Australian Coat of Arms

Member for Blaxland

Shadow Minister for Regional Services, Territories and Local Government

Shadow Minister for Housing and Homelessness 

Television Interview with Laura Jayes - Sky News - Tuesday 27 October 2020

E&OE TRANSCRIPT
TELEVISION INTERVIEW
SKY NEWS FIRST EDITION
TUESDAY, 27 OCTOBER 2020

SUBJECTS: Victoria; ASIC; Federal ICAC.
 
LAURA JAYES, HOST: Let's go live now to the Shadow Minister for Regional Services, Territories, Local Government, the Shadow Minister for Housing and Homelessness too. Jason Clare joins us live now. Thanks so much for your time. Now you're a Sydney-sider like myself, it is really hard to get your head around what Melbourne has been going through over these last 111 days. This lockdown doesn't end a moment too soon, does it?

JASON CLARE, SHADOW MINISTER FOR HOUSING AND HOMELESSNESS: Not if you're in Melbourne, not if you've had to live in lockdown for all that time. You're right, if you're from Sydney or Canberra where I am right now, it's very hard to appreciate just how hard it is. I picked up the phone the other day to speak to a friend of mine in Victoria who's lived through it, who's had the virus. The husband who's got advanced cancer has had the virus, two twin little girls got the virus, her older son got the virus, her mum got the virus, her dad got the virus and her mum was on a ventilator in hospital. She's lived through all of that plus all of the difficulties of raising kids when you're trapped at home for an extended period of time and that's just one story. It's been very, very hard, but it's worked. At a time where you flick on Sky News and you can see the virus is flooding Europe, smashing against the UK and the US. They've managed to do it and bring it down to zero for a second day in a row. So it just shows what an incredible job that the people of Victoria, and in particular the people of Melbourne, have done.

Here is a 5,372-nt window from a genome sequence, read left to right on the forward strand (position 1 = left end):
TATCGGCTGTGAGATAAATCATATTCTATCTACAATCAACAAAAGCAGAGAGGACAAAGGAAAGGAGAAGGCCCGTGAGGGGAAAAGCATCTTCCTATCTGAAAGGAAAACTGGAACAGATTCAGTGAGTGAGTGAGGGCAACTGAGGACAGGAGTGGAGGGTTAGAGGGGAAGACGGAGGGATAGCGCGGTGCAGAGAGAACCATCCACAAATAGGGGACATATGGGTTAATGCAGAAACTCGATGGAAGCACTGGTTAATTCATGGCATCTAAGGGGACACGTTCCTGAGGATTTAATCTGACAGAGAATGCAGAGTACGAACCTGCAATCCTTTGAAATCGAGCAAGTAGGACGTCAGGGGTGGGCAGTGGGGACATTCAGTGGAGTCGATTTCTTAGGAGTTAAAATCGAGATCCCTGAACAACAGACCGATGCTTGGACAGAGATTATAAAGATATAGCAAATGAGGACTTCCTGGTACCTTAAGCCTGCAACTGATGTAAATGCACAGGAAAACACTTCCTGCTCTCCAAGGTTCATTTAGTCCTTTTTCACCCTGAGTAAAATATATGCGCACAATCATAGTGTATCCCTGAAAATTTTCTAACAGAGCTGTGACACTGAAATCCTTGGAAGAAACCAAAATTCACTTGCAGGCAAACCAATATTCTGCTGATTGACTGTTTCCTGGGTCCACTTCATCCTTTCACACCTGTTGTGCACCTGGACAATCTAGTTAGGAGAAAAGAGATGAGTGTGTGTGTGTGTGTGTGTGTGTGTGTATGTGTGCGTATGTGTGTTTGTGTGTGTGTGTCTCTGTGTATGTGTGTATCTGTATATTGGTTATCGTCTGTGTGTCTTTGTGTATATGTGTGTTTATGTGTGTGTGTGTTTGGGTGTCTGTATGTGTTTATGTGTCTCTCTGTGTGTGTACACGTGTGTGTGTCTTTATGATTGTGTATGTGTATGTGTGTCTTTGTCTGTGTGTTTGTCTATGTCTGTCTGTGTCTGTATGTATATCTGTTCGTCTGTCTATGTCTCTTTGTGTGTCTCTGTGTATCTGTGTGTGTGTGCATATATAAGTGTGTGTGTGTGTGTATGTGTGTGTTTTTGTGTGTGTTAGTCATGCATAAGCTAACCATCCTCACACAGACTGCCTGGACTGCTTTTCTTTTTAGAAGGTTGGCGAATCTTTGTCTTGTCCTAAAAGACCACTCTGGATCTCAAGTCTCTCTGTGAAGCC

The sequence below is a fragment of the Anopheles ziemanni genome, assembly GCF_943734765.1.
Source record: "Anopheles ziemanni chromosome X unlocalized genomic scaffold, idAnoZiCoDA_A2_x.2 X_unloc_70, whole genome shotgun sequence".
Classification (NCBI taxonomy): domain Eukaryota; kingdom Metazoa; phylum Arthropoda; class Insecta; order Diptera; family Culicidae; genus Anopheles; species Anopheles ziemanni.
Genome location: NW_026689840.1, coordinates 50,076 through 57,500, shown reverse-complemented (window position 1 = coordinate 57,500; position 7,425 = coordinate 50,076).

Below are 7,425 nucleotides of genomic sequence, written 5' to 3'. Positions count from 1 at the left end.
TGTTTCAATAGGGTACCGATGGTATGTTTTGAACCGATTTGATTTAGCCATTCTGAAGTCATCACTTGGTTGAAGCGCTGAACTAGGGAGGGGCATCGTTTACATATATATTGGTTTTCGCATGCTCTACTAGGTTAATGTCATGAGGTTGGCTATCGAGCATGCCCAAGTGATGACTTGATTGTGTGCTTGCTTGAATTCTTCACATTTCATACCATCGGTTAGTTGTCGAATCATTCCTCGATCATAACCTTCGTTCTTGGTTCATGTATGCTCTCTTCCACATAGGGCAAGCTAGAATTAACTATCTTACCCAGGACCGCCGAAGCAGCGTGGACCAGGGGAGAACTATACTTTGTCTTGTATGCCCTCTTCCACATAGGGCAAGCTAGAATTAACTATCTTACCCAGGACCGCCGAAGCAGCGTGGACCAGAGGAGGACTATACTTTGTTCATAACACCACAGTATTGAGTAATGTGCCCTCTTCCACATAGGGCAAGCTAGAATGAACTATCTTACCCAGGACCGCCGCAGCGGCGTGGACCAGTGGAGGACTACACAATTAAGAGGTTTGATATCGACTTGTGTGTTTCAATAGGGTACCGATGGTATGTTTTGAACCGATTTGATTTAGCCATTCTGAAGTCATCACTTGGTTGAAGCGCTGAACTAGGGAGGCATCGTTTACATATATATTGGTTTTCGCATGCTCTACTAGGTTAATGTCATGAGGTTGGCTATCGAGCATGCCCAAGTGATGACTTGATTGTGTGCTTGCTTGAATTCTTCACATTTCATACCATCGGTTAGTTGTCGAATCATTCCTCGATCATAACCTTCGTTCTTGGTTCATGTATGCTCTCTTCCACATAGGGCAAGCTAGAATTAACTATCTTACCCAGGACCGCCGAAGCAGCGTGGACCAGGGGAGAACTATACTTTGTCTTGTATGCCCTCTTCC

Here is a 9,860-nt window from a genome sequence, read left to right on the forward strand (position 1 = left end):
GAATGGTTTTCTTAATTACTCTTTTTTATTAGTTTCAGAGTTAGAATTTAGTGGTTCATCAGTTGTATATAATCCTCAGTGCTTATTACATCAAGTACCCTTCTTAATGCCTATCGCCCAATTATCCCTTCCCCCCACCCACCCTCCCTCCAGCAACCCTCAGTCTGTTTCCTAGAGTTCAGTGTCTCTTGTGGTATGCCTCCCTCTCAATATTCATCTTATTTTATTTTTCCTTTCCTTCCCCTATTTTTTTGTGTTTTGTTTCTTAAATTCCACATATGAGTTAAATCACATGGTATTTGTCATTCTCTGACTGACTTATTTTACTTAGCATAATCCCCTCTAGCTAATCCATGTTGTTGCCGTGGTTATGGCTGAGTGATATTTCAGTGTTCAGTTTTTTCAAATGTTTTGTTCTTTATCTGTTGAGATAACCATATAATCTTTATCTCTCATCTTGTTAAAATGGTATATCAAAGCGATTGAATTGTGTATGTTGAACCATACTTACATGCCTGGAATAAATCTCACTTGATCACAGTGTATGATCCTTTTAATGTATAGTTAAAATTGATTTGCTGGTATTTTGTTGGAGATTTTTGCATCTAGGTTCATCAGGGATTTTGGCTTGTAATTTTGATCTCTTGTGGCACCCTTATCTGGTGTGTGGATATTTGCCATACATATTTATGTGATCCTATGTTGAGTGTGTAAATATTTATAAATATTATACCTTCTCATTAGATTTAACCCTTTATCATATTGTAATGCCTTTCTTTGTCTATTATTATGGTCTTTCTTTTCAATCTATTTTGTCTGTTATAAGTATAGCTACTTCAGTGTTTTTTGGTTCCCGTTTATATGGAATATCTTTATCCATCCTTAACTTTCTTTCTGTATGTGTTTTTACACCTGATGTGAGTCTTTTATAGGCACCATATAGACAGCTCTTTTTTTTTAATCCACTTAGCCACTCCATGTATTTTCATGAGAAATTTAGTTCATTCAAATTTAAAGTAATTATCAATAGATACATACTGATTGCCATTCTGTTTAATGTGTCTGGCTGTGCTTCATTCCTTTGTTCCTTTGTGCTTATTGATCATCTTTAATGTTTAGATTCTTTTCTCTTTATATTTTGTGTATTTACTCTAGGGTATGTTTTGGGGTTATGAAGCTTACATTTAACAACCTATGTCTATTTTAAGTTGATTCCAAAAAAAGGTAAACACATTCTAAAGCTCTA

JAYES: Yeah, absolutely Jason Clare. In recent months, it has become quite fraught, the argument has become quite political. We've seen Daniel Andrews throw some of that criticism back on his federal opponents. Do you think there has been a willingness by some to really run a bit of a protection racket around Daniel Andrews? Has he come in for some pretty genuine criticism that's been warranted?
 
CLARE: Laura, I've always thought, I've always said, that being a Premier is the toughest job in the country. Tougher than being Prime Minister. Premiers run the services that we all rely on and when the you-know-what hits the fan, they're in the middle of it, they're the ones who've got to clean it up. Say what you like about Dan Andrews, but he stands up every single day, answers every single question, set up an inquiry to dig into what went wrong to make sure that it doesn't happen again. He's got the tough job here and the actions that he's taken with the advice of health professionals have helped us sort it out. Remember it was only two months ago that Greg Hunt said that it wasn't likely or achievable to get under five a day rolling average. That was wrong. They've done it and that's not just because one politician was in charge. It's because of a whole community that's taken steps to do it.
 
JAYES: Well someone was in charge of hotel quarantine though, weren't they?